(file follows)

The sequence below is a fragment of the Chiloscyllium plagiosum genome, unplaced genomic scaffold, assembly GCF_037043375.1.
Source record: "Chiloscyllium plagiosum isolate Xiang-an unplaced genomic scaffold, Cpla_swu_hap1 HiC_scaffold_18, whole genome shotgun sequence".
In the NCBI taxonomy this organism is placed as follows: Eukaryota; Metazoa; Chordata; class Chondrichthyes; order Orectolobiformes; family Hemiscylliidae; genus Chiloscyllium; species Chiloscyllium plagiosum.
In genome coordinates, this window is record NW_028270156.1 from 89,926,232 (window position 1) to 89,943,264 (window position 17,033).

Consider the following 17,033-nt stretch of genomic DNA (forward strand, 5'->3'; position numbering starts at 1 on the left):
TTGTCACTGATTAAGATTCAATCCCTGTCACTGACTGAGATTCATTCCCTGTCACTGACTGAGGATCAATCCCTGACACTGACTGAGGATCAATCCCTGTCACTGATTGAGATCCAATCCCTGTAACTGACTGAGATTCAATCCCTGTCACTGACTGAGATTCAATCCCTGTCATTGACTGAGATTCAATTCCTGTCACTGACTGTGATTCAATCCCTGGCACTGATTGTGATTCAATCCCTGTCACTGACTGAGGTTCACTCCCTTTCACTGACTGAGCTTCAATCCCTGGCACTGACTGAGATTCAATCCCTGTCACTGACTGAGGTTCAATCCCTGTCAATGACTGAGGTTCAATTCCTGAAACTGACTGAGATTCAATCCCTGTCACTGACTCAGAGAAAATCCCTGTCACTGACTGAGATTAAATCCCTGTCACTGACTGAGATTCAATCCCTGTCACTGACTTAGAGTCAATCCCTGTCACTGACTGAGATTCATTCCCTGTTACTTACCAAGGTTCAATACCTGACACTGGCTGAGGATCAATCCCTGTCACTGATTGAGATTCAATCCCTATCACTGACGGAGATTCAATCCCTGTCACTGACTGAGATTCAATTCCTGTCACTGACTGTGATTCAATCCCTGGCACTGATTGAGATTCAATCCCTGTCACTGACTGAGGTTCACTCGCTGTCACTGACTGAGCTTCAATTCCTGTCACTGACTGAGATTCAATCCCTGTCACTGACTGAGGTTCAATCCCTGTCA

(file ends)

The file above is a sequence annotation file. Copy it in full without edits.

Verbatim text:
The sequence below is a fragment of the Chiloscyllium plagiosum genome, unplaced genomic scaffold, assembly GCF_037043375.1.
Source record: "Chiloscyllium plagiosum isolate Xiang-an unplaced genomic scaffold, Cpla_swu_hap1 HiC_scaffold_18, whole genome shotgun sequence".
In the NCBI taxonomy this organism is placed as follows: Eukaryota; Metazoa; Chordata; class Chondrichthyes; order Orectolobiformes; family Hemiscylliidae; genus Chiloscyllium; species Chiloscyllium plagiosum.
In genome coordinates, this window is record NW_028270156.1 from 89,926,232 (window position 1) to 89,943,264 (window position 17,033).

Consider the following 17,033-nt stretch of genomic DNA (forward strand, 5'->3'; position numbering starts at 1 on the left):
TTGTCACTGATTAAGATTCAATCCCTGTCACTGACTGAGATTCATTCCCTGTCACTGACTGAGGATCAATCCCTGACACTGACTGAGGATCAATCCCTGTCACTGATTGAGATCCAATCCCTGTAACTGACTGAGATTCAATCCCTGTCACTGACTGAGATTCAATCCCTGTCATTGACTGAGATTCAATTCCTGTCACTGACTGTGATTCAATCCCTGGCACTGATTGTGATTCAATCCCTGTCACTGACTGAGGTTCACTCCCTTTCACTGACTGAGCTTCAATCCCTGGCACTGACTGAGATTCAATCCCTGTCACTGACTGAGGTTCAATCCCTGTCAATGACTGAGGTTCAATTCCTGAAACTGACTGAGATTCAATCCCTGTCACTGACTCAGAGAAAATCCCTGTCACTGACTGAGATTAAATCCCTGTCACTGACTGAGATTCAATCCCTGTCACTGACTTAGAGTCAATCCCTGTCACTGACTGAGATTCATTCCCTGTTACTTACCAAGGTTCAATACCTGACACTGGCTGAGGATCAATCCCTGTCACTGATTGAGATTCAATCCCTATCACTGACGGAGATTCAATCCCTGTCACTGACTGAGATTCAATTCCTGTCACTGACTGTGATTCAATCCCTGGCACTGATTGAGATTCAATCCCTGTCACTGACTGAGGTTCACTCGCTGTCACTGACTGAGCTTCAATTCCTGTCACTGACTGAGATTCAATCCCTGTCACTGACTGAGGTTCAATCCCTGTCA